If it is judged at step 1103 that the absolute value of the sprung acceleration GR(L) is larger than the first threshold value GTH1 of sprung acceleration (if YES), the process proceeds to step 1104, at which a judgment is made as to whether or not the absolute value of the sprung acceleration GR(L) is larger than a second threshold value GTH2, which is larger than the first threshold value GTH1 of sprung acceleration (GTH1<GTH2). If the absolute value of the sprung acceleration GR(L) is not larger than the second threshold value GTH2 (if NO), the process proceeds to step 1106, at which the sprung acceleration correction gain KGR(L) is set equal to 1/2, and this is outputted to the control gain deciding part 40a so that the controlled variable becomes 1/2 of the value assumed during the normal running (i.e. C=1/2C'). If it is judged at step 1104 that the absolute value of the sprung acceleration GR(L) is larger than the second threshold value GTH2 (if YES), the process proceeds to step 1105, at which the sprung acceleration correction gain KGR(L) is set equal to 1/4, and this is outputted to the control gain deciding part 40a so that the controlled variable becomes 1/4 of the value assumed during the normal running (i.e. C=1/4C'). The first and second threshold values GTH1 and GTH2 of sprung acceleration have previously been stored in the correction gain selecting unit 47a. This is schematically shown in the map (selection map) in the correction gain selecting unit 47a in FIG. 16.

Next, the details of the rear acceleration correction coefficient calculation at step 1008 in FIG. 13 will be described with reference to FIG. 15.

At steps 1201 and 1202, it is judged whether not the sprung acceleration correction gain KGR(L) (one of the three values: 1, 1/2 and 1/4) obtained by the above-described judgment on the basis of the sprung acceleration αFL(R) (at the front end) is a value other than 1 (KGR(L)=/1, or KGR=/1 and KGL=1, or KGR=1 and KGL=/1). If the result of the judgment is YES (if KGR(L)=1/2 or KGR(L)=1/4), the acceleration timer start flag is set (acceleration timer start flag=1) (step 1203), and then the process proceeds to step 1204. If the results of the judgment at steps 1201 and 1202 are NO (KGR(L)=1), the acceleration timer start flag is not set (acceleration timer start flag=0), and then the process proceeds to step 1204.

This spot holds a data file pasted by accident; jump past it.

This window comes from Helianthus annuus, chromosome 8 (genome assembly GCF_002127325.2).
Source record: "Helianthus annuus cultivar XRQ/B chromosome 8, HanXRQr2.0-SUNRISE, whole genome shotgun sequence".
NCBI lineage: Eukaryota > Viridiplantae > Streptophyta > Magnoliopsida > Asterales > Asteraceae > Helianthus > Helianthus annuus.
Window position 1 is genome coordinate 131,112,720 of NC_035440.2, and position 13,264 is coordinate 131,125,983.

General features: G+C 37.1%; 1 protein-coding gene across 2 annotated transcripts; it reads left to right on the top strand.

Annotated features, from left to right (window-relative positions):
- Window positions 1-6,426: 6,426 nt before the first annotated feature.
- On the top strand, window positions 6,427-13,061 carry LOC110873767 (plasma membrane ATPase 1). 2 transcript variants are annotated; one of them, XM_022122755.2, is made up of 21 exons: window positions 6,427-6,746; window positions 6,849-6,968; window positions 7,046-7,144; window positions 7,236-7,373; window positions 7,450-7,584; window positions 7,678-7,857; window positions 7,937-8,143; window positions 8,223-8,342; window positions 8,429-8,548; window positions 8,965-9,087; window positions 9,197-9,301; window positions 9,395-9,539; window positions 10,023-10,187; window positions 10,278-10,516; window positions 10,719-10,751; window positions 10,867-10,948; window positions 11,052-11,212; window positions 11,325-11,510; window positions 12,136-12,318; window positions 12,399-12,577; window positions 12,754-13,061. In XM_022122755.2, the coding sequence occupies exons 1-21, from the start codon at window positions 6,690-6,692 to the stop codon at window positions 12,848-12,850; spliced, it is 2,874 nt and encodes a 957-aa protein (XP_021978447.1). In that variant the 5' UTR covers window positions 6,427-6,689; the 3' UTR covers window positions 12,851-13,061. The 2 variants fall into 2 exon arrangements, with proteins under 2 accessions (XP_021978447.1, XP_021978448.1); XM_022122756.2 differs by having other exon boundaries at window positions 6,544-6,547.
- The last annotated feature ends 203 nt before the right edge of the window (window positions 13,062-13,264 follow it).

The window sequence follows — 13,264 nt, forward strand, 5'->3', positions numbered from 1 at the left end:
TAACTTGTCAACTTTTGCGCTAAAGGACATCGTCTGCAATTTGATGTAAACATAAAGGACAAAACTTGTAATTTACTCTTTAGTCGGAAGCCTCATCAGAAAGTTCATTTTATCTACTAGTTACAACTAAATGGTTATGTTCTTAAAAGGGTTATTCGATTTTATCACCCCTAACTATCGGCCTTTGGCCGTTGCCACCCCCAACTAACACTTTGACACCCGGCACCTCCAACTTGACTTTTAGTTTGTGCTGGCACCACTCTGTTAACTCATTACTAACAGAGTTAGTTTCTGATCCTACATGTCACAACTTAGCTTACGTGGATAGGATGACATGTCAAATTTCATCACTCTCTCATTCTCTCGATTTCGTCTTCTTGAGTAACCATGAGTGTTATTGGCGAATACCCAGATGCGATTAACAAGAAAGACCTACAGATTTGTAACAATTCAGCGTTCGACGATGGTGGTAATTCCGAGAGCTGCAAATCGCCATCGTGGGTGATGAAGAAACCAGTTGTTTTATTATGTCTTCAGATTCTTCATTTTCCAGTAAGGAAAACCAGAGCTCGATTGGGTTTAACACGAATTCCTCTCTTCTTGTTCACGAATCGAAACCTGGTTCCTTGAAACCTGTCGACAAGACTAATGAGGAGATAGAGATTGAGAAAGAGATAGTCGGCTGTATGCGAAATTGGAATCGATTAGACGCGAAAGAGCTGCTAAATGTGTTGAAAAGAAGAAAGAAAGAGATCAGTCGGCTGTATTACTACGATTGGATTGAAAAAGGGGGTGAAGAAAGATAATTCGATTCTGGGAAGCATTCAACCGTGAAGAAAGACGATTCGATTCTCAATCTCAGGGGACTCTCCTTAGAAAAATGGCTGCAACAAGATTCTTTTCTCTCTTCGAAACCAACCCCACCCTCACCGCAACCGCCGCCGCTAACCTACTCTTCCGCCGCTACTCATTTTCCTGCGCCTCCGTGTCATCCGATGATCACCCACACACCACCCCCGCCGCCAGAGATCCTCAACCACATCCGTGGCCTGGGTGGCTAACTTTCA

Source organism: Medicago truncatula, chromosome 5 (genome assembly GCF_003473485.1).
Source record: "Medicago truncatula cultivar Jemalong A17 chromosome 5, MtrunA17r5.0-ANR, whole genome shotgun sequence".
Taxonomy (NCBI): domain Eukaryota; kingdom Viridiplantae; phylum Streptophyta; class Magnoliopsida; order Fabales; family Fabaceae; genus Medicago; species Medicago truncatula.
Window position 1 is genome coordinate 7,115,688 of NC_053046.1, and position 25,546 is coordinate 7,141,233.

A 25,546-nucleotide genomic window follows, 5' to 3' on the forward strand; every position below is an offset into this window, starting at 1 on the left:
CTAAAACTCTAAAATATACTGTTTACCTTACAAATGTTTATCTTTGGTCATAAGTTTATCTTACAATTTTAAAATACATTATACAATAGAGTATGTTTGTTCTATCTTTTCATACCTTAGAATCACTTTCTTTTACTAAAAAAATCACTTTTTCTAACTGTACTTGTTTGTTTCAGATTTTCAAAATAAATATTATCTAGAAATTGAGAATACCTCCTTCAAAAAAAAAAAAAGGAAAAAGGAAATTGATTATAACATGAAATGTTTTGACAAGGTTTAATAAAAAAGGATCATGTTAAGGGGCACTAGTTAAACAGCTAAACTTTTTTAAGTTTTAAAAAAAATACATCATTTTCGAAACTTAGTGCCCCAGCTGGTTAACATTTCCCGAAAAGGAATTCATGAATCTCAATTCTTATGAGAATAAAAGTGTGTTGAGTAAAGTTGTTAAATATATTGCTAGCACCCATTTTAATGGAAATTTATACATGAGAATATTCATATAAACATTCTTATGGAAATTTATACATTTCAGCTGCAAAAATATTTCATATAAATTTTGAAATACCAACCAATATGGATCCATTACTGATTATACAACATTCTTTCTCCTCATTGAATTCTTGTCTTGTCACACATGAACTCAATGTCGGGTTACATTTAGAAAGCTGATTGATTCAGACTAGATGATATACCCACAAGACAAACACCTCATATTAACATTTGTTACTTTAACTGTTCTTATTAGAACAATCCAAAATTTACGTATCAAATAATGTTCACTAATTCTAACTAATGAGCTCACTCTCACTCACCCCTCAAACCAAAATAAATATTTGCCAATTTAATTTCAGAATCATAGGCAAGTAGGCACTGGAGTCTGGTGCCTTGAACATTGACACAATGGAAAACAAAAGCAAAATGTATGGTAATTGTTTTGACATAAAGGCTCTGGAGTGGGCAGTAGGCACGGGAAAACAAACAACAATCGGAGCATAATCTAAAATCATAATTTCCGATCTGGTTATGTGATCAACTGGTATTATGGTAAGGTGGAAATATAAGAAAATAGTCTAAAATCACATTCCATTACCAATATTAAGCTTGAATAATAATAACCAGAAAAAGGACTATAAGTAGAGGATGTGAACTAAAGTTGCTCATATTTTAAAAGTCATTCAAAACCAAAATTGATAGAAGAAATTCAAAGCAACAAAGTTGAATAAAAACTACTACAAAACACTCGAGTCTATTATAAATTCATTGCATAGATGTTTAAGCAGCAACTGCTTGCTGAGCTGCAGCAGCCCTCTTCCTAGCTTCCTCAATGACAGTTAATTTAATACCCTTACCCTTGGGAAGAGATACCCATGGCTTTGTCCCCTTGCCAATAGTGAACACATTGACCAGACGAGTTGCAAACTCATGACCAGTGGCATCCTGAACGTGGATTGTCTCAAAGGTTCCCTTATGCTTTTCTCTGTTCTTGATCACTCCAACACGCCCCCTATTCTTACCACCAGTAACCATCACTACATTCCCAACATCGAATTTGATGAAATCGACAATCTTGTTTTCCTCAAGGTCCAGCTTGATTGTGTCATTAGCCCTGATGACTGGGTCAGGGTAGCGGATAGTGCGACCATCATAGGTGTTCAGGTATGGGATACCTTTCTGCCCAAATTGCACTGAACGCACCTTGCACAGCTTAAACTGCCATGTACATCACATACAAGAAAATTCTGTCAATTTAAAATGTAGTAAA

At step 1204, it is judged whether or not the acceleration timer start flag is 1. If the acceleration timer start flag is judged to be 1 (if YES), step 1205 is executed to prepare for starting the timer. If it is judged at step 1204 that the acceleration timer start flag is 0 (if NO), the process proceeds to step 1206. If it is judged at step 1206 that the acceleration timer set flag is 1, the acceleration timer is incremented (step 1207). If the acceleration timer set flag is judged to be 0 at step 1206, the acceleration correction value YGR(L) (a predetermined value for adjusting the uncorrected control command signal C') is set equal to 1, and correction of the controlled variable is not made (step 1208). That is, the controlled variable is equal to the value assumed during the normal running, i.e. the uncorrected control command signal C' is equal to the corrected control command signal C.